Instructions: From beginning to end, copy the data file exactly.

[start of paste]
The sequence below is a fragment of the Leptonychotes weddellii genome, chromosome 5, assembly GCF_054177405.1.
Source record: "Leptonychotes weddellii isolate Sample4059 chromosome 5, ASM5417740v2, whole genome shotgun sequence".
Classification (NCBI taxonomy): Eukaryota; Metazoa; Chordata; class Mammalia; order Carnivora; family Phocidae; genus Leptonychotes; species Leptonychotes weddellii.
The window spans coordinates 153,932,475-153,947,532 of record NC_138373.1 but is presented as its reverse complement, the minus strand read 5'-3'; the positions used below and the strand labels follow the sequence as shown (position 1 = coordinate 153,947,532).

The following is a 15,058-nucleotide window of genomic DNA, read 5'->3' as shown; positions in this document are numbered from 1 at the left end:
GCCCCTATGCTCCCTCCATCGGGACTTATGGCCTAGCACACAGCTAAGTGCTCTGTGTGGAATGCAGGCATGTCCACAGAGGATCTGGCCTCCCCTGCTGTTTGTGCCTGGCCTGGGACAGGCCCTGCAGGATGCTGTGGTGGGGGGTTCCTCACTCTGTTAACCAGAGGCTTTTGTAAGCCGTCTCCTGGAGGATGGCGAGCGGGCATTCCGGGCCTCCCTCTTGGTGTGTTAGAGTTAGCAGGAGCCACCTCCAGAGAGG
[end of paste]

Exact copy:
The sequence below is a fragment of the Leptonychotes weddellii genome, chromosome 5, assembly GCF_054177405.1.
Source record: "Leptonychotes weddellii isolate Sample4059 chromosome 5, ASM5417740v2, whole genome shotgun sequence".
Classification (NCBI taxonomy): Eukaryota; Metazoa; Chordata; class Mammalia; order Carnivora; family Phocidae; genus Leptonychotes; species Leptonychotes weddellii.
The window spans coordinates 153,932,475-153,947,532 of record NC_138373.1 but is presented as its reverse complement, the minus strand read 5'-3'; the positions used below and the strand labels follow the sequence as shown (position 1 = coordinate 153,947,532).

The following is a 15,058-nucleotide window of genomic DNA, read 5'->3' as shown; positions in this document are numbered from 1 at the left end:
GCCCCTATGCTCCCTCCATCGGGACTTATGGCCTAGCACACAGCTAAGTGCTCTGTGTGGAATGCAGGCATGTCCACAGAGGATCTGGCCTCCCCTGCTGTTTGTGCCTGGCCTGGGACAGGCCCTGCAGGATGCTGTGGTGGGGGGTTCCTCACTCTGTTAACCAGAGGCTTTTGTAAGCCGTCTCCTGGAGGATGGCGAGCGGGCATTCCGGGCCTCCCTCTTGGTGTGTTAGAGTTAGCAGGAGCCACCTCCAGAGAGG